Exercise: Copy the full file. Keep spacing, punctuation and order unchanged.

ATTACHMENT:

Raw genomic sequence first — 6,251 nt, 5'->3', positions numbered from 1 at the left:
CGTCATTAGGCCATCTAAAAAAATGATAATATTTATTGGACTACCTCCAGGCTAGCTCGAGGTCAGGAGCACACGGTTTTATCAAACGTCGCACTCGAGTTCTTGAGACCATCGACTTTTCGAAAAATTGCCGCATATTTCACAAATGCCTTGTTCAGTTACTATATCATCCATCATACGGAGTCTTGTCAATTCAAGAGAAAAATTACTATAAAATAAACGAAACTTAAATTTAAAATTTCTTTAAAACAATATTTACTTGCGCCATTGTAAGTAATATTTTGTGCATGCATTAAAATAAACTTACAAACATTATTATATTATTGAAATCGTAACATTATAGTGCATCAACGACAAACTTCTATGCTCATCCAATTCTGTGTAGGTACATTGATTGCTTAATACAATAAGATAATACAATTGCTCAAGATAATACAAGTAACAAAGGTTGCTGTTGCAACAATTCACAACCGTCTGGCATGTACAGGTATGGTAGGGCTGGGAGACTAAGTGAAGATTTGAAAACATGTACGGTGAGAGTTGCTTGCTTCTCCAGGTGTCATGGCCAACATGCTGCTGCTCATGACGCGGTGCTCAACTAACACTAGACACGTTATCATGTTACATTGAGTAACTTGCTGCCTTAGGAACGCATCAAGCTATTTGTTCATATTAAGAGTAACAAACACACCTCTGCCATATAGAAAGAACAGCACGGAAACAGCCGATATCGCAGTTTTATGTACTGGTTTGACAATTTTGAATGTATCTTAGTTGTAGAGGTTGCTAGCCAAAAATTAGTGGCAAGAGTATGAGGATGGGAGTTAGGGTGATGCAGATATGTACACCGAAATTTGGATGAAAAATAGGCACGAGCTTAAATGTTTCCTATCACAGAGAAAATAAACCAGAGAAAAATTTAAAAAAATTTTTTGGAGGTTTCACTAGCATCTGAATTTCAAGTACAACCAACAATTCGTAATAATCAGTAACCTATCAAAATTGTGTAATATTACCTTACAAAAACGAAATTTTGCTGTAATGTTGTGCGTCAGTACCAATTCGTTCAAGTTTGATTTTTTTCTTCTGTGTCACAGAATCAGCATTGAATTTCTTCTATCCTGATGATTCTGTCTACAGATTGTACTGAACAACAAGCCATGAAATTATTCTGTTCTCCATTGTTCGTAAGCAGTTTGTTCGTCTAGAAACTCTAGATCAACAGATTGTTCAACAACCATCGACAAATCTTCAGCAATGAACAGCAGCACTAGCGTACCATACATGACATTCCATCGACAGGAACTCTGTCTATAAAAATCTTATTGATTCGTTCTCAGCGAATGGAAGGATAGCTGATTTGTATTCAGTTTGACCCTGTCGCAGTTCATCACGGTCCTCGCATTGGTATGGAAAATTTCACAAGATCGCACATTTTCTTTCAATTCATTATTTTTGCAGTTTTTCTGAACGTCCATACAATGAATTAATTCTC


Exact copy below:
Raw genomic sequence first — 6,251 nt, 5'->3', positions numbered from 1 at the left:
CGTCATTAGGCCATCTAAAAAAATGATAATATTTATTGGACTACCTCCAGGCTAGCTCGAGGTCAGGAGCACACGGTTTTATCAAACGTCGCACTCGAGTTCTTGAGACCATCGACTTTTCGAAAAATTGCCGCATATTTCACAAATGCCTTGTTCAGTTACTATATCATCCATCATACGGAGTCTTGTCAATTCAAGAGAAAAATTACTATAAAATAAACGAAACTTAAATTTAAAATTTCTTTAAAACAATATTTACTTGCGCCATTGTAAGTAATATTTTGTGCATGCATTAAAATAAACTTACAAACATTATTATATTATTGAAATCGTAACATTATAGTGCATCAACGACAAACTTCTATGCTCATCCAATTCTGTGTAGGTACATTGATTGCTTAATACAATAAGATAATACAATTGCTCAAGATAATACAAGTAACAAAGGTTGCTGTTGCAACAATTCACAACCGTCTGGCATGTACAGGTATGGTAGGGCTGGGAGACTAAGTGAAGATTTGAAAACATGTACGGTGAGAGTTGCTTGCTTCTCCAGGTGTCATGGCCAACATGCTGCTGCTCATGACGCGGTGCTCAACTAACACTAGACACGTTATCATGTTACATTGAGTAACTTGCTGCCTTAGGAACGCATCAAGCTATTTGTTCATATTAAGAGTAACAAACACACCTCTGCCATATAGAAAGAACAGCACGGAAACAGCCGATATCGCAGTTTTATGTACTGGTTTGACAATTTTGAATGTATCTTAGTTGTAGAGGTTGCTAGCCAAAAATTAGTGGCAAGAGTATGAGGATGGGAGTTAGGGTGATGCAGATATGTACACCGAAATTTGGATGAAAAATAGGCACGAGCTTAAATGTTTCCTATCACAGAGAAAATAAACCAGAGAAAAATTTAAAAAAATTTTTTGGAGGTTTCACTAGCATCTGAATTTCAAGTACAACCAACAATTCGTAATAATCAGTAACCTATCAAAATTGTGTAATATTACCTTACAAAAACGAAATTTTGCTGTAATGTTGTGCGTCAGTACCAATTCGTTCAAGTTTGATTTTTTTCTTCTGTGTCACAGAATCAGCATTGAATTTCTTCTATCCTGATGATTCTGTCTACAGATTGTACTGAACAACAAGCCATGAAATTATTCTGTTCTCCATTGTTCGTAAGCAGTTTGTTCGTCTAGAAACTCTAGATCAACAGATTGTTCAACAACCATCGACAAATCTTCAGCAATGAACAGCAGCACTAGCGTACCATACATGACATTCCATCGACAGGAACTCTGTCTATAAAAATCTTATTGATTCGTTCTCAGCGAATGGAAGGATAGCTGATTTGTATTCAGTTTGACCCTGTCGCAGTTCATCACGGTCCTCGCATTGGTATGGAAAATTTCACAAGATCGCACATTTTCTTTCAATTCATTATTTTTGCAGTTTTTCTGAACGTCCATACAATGAATTAATTCTC